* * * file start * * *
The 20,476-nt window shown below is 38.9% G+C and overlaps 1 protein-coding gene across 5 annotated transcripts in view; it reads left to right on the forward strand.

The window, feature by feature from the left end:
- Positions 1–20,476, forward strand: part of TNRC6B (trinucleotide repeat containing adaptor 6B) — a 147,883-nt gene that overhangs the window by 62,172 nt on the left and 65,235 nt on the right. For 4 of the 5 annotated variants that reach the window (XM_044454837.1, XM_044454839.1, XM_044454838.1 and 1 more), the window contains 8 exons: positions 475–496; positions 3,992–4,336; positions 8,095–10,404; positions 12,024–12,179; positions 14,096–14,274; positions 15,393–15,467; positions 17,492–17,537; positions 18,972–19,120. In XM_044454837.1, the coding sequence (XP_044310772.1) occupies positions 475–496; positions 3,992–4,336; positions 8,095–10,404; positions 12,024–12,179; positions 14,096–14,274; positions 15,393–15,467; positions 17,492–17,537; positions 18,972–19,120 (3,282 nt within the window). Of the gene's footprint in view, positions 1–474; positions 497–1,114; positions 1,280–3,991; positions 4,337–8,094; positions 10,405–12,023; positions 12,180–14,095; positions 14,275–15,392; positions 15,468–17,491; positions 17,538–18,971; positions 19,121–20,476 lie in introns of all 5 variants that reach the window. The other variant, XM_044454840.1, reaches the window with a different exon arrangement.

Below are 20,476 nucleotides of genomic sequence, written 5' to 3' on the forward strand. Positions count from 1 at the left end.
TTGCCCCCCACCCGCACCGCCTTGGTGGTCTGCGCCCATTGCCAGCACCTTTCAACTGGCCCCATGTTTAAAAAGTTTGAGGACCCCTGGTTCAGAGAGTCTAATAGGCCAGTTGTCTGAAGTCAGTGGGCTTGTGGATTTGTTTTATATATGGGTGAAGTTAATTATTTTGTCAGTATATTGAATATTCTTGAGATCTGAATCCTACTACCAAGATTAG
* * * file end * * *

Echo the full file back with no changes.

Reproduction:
The 20,476-nt window shown below is 38.9% G+C and overlaps 1 protein-coding gene across 5 annotated transcripts in view; it reads left to right on the forward strand.

The window, feature by feature from the left end:
- Positions 1–20,476, forward strand: part of TNRC6B (trinucleotide repeat containing adaptor 6B) — a 147,883-nt gene that overhangs the window by 62,172 nt on the left and 65,235 nt on the right. For 4 of the 5 annotated variants that reach the window (XM_044454837.1, XM_044454839.1, XM_044454838.1 and 1 more), the window contains 8 exons: positions 475–496; positions 3,992–4,336; positions 8,095–10,404; positions 12,024–12,179; positions 14,096–14,274; positions 15,393–15,467; positions 17,492–17,537; positions 18,972–19,120. In XM_044454837.1, the coding sequence (XP_044310772.1) occupies positions 475–496; positions 3,992–4,336; positions 8,095–10,404; positions 12,024–12,179; positions 14,096–14,274; positions 15,393–15,467; positions 17,492–17,537; positions 18,972–19,120 (3,282 nt within the window). Of the gene's footprint in view, positions 1–474; positions 497–1,114; positions 1,280–3,991; positions 4,337–8,094; positions 10,405–12,023; positions 12,180–14,095; positions 14,275–15,392; positions 15,468–17,491; positions 17,538–18,971; positions 19,121–20,476 lie in introns of all 5 variants that reach the window. The other variant, XM_044454840.1, reaches the window with a different exon arrangement.

Below are 20,476 nucleotides of genomic sequence, written 5' to 3' on the forward strand. Positions count from 1 at the left end.
TTGCCCCCCACCCGCACCGCCTTGGTGGTCTGCGCCCATTGCCAGCACCTTTCAACTGGCCCCATGTTTAAAAAGTTTGAGGACCCCTGGTTCAGAGAGTCTAATAGGCCAGTTGTCTGAAGTCAGTGGGCTTGTGGATTTGTTTTATATATGGGTGAAGTTAATTATTTTGTCAGTATATTGAATATTCTTGAGATCTGAATCCTACTACCAAGATTAG